Answer: Don't cheat.
In an education system of endemic and institutionalized cheating (i.e. the UK over the past couple of decades), plagiarism has been captured by institutional administrators, and reconceptualised as a passive experience of the student.
Plagiarism is now something to be 'avoided' - rather as if it was a runaway vehicle bearing down upon the unwary.
Any connection between passing-off someone else's work as your own and claiming the credit; and, you know, actually cheating is now buried under passive language and euphemisms.
Here - under the title of How to avoid plagiarism - is a section from a university called Why do students plagiarise?
The suggested answers are:
- Poor note-taking skills (sources are not identified in the notes students take)
- Lack of knowledge and understanding of academic conventions regarding the use of in-text citations and lists of references
- Feelings of insecurity about their own writing ('The author puts it so much better than me!')
- Fear of failure/fear of taking risks (Remember: Plagiarism may SEEM safer, but it isn’t!)
- Poor time management (starting work on the assignment too close to the deadline)
- They have heard of cases of plagiarism that went undetected/were handled leniently.
1. Student is too lazy to do the work (Why bother do it myself, when I can use somebody else's efforts?)
2. Student wants to get higher marks than they are actually capable of achieving (I need good marks - plagiarism gets me good marks - duh!)
Plus of course students have, in all probability "heard of cases of plagiarism that went undetected/were handled leniently" - because clever plagiarism is undetectable, while caught plagiarists are indeed 'handled leniently', to put it mildly.
Thus we have a very typical modern phenomenon - a bloated bureaucracy that yammers on and on forever about the 'seriousness' of some problem, while in practice making that problem permanent and more severe; thus ensuring both their own prestige (it's a serious problem) and their own survival (but the problem won't go away, and is getting worse!).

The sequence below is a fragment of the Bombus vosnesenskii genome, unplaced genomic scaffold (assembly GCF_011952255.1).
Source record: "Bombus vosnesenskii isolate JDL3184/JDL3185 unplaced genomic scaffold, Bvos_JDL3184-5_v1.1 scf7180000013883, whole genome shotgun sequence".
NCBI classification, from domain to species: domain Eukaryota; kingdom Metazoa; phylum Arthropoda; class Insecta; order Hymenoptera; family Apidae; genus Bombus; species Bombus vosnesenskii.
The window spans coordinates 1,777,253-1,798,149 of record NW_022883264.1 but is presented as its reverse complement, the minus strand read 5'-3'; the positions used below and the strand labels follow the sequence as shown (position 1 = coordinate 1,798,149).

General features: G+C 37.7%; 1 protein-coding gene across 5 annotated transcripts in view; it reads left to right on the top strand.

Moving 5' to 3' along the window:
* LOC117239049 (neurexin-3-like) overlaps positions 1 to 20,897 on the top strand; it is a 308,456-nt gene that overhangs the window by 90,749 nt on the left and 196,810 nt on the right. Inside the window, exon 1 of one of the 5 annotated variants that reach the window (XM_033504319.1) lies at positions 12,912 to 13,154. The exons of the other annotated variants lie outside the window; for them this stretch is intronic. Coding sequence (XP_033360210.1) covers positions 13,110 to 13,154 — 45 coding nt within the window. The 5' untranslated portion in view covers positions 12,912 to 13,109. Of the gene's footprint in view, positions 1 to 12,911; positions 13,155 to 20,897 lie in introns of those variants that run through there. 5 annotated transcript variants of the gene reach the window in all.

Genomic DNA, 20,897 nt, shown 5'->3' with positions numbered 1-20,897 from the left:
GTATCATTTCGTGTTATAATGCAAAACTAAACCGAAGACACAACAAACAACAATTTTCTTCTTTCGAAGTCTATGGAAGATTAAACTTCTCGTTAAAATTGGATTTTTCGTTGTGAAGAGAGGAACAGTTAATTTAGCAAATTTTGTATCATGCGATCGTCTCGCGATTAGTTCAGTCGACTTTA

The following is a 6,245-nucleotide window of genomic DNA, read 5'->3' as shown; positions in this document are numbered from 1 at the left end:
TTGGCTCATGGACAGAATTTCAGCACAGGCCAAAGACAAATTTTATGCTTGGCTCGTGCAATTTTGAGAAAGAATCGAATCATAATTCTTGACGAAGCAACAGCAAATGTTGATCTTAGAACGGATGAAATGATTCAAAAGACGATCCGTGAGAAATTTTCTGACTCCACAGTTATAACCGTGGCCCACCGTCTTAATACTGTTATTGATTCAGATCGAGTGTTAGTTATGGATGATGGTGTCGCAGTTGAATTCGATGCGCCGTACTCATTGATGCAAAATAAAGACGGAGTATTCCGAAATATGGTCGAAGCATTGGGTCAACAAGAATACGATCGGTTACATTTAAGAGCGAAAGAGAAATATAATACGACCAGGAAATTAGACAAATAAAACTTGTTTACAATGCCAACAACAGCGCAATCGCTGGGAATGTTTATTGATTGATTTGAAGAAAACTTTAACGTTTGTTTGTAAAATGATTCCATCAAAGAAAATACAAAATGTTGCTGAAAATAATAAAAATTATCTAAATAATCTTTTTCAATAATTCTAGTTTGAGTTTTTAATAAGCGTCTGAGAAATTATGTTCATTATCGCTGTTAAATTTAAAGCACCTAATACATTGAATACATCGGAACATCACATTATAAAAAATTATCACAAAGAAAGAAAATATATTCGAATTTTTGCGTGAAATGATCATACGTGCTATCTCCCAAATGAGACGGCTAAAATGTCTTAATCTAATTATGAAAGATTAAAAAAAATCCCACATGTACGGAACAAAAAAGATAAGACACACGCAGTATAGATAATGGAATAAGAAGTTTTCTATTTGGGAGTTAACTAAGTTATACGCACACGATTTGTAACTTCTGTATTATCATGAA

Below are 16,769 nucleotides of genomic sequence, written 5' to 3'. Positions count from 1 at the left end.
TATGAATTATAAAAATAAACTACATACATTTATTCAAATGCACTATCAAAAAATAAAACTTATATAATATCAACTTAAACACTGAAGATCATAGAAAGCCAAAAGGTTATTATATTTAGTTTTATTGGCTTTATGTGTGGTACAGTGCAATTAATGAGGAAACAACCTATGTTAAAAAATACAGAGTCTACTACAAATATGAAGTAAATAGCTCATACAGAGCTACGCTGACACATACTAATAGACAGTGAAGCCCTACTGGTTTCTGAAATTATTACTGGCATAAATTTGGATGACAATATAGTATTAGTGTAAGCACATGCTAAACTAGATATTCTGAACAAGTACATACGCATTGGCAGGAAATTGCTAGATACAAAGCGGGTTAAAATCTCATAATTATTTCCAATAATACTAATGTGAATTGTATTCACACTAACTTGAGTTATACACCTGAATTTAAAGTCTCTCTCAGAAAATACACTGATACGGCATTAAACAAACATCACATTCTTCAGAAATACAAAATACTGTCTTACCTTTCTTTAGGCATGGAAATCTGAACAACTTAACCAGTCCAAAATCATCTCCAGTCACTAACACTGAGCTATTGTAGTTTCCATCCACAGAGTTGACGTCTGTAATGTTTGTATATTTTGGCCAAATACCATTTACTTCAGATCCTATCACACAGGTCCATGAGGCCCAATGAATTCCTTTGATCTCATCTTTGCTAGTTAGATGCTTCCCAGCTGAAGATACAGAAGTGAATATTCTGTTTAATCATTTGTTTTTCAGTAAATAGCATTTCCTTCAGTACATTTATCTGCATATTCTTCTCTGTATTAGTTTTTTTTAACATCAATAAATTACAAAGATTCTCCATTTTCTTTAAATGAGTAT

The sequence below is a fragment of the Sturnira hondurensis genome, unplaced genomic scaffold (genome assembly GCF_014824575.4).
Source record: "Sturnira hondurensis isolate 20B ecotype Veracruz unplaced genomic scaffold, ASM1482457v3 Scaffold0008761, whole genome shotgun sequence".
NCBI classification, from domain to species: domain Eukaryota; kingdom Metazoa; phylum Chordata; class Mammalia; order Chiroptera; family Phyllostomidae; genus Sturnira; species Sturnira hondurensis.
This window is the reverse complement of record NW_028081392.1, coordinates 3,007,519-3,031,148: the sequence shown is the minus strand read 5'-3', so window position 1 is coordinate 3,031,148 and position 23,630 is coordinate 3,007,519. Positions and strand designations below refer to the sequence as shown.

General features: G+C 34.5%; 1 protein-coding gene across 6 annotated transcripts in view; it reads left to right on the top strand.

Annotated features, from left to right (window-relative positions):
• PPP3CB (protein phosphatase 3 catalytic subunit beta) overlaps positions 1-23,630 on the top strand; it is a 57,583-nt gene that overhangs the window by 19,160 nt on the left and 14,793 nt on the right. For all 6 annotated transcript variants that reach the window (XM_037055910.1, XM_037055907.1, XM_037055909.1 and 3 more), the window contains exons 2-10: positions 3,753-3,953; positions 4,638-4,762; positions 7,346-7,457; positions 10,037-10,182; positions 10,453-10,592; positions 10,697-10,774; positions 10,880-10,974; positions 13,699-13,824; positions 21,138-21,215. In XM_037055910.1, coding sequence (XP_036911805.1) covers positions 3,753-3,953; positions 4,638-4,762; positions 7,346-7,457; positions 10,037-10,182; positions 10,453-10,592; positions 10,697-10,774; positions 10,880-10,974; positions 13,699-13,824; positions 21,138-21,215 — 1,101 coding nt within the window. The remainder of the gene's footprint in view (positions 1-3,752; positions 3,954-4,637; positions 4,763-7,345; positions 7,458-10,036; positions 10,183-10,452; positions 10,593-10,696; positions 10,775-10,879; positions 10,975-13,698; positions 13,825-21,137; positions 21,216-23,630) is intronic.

Meanwhile, the answer is simple: do all significant examinations and evaluations like they used to be done 'when I were a lad': under close supervision, so people can't plagiarize/ cheat (and if they do succeed in cheating, and they get caught, punish them very severely).
When it comes to important exams and evaluations, people cannot (and should not) be trusted.
(Even though people were far, far, far more honest fifty years ago than they are now, they were not trusted then - and obviously should not be trusted now.)
I wonder how much of this could be solved by separating 1) classes where mastery of the subject matter is what counts from 2) pure research activities such as writing a thesis. In the first kind of class (which should run at least up through high school and maybe the first two years of college, depending on the aptitude of the students), your mastery of the subject matter would be evaluated based on an essay examination where you do not know the questions ahead of time. The only form of cheating possible there is reading off the next fellow's paper, and that's detectable enough. No time to rewrite so as to avoid detection.
The second sort of course would require the sort of in-depth research that requires direct interaction with a professor on a regular basis, like a thesis on a smaller scale. That would be more labor-intensive than the current system, but American humanities professors only teach something like six hours out of the week anyway.
I suppose the criticism of this would be that students have to wait too long to learn how to write a "research paper." Having passed through the American university system in the not-too-distant past, I perceive that most students' "research papers" are completely worthless, and that asking someone who has not really mastered any kind of academic material to do genuine "research" is kind of a joke. The students who plagiarize might be the ones who "get the joke" more than others.
@M - Agreed. And this is of course precisely how things always used to be in the British educational system! (Plus multiple short answer exam questions to test factual knowledge.)
I think there are better potential explanations for plagiarism, both of the student variety and by professionals. Namely, that it's not really a form of traditional cheating (smuggling answers into a test, copying from a neighbor's test), but a pathological form of risk-taking, akin to shoplifting.
@Richard - Plagiarism akin to shoplifting? Okay, but you need to recognize that shoplifting is not 'risk-taking' but a form of theft, punishable in England with a prison sentence.
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